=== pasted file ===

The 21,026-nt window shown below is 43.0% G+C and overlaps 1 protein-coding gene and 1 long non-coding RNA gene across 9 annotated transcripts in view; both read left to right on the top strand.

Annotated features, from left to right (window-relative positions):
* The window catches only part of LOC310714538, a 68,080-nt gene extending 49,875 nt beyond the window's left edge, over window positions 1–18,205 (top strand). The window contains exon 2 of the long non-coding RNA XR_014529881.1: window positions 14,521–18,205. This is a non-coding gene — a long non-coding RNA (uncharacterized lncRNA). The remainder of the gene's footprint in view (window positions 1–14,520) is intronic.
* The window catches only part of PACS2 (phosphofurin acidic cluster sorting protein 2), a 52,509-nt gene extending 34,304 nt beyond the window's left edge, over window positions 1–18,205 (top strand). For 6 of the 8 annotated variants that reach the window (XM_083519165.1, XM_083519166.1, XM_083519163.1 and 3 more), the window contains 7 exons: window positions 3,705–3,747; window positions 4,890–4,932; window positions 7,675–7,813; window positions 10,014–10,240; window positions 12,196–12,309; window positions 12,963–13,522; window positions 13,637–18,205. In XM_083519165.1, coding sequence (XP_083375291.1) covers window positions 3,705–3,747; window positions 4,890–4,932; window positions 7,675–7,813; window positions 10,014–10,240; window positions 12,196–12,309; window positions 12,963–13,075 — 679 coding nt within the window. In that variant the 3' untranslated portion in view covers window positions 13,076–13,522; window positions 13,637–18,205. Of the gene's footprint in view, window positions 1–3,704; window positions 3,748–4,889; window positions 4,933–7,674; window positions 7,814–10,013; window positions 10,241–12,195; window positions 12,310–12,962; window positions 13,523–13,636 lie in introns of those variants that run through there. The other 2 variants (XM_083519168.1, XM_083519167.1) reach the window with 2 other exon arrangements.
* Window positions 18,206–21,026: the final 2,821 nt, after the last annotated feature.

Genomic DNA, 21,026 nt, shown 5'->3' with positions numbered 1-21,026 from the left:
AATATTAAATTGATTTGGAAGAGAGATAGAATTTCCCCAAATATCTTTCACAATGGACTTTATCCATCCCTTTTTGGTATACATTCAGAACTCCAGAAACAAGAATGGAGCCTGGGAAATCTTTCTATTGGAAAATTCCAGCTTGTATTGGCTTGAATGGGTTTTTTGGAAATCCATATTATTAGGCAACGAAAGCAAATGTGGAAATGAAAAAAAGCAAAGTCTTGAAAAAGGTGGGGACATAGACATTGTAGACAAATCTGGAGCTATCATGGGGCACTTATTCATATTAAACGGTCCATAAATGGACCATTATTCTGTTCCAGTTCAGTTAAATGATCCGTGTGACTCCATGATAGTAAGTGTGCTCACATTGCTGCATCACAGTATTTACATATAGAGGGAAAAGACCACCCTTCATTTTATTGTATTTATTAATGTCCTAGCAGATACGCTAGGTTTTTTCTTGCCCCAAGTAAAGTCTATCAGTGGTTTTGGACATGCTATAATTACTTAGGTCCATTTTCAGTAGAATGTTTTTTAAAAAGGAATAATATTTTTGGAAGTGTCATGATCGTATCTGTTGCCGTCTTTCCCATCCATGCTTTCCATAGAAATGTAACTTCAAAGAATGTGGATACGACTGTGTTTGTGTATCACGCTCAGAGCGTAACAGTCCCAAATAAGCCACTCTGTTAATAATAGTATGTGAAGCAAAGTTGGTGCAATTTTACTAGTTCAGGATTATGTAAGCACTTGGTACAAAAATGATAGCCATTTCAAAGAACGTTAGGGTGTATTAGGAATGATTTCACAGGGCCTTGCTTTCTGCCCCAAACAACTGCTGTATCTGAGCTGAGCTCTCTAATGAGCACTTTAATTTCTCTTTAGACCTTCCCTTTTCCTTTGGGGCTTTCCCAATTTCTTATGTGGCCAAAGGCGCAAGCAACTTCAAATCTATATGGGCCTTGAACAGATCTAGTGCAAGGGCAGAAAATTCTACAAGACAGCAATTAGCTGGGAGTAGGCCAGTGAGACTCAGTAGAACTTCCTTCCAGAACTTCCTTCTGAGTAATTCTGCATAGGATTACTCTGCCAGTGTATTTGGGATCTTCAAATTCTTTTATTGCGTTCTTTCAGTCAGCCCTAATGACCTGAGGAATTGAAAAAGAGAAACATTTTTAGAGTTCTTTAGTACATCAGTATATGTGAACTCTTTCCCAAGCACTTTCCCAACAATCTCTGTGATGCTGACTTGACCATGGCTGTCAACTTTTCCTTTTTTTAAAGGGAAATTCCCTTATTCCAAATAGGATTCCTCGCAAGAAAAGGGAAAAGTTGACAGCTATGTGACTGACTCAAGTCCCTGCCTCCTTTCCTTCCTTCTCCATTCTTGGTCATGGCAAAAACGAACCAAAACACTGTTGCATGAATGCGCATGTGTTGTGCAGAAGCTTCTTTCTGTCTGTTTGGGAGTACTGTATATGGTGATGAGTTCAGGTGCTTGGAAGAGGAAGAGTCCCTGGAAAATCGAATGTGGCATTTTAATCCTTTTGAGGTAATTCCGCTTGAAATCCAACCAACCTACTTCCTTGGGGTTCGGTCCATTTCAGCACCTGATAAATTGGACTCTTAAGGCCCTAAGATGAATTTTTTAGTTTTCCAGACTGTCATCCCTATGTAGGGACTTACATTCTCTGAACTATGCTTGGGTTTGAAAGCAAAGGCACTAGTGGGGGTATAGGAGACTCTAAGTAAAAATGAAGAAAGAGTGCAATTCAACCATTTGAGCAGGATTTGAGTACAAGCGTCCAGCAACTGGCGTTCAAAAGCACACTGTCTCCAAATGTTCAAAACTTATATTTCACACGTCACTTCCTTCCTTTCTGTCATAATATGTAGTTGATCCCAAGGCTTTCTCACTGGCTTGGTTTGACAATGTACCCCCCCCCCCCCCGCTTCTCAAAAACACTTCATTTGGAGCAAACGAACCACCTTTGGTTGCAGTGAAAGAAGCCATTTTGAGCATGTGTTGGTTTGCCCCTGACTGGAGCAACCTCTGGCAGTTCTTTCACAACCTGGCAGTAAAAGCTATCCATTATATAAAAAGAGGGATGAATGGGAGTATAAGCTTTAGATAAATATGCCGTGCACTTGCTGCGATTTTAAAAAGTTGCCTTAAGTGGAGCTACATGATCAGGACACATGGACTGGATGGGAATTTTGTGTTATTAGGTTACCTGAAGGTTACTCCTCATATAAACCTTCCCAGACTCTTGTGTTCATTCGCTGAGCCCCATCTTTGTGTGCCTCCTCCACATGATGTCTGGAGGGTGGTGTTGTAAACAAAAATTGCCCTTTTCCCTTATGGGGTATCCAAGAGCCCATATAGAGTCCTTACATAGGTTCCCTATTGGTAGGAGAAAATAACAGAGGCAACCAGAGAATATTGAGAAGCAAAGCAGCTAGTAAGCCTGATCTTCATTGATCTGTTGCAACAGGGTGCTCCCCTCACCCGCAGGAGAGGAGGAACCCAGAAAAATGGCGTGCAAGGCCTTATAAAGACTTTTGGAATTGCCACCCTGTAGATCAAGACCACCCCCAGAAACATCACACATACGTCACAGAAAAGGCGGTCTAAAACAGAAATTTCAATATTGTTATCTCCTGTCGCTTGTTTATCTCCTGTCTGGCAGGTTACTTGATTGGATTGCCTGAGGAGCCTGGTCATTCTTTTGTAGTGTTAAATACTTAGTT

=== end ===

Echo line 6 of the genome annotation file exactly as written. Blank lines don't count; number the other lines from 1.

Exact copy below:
Genomic DNA, 21,026 nt, shown 5'->3' with positions numbered 1-21,026 from the left: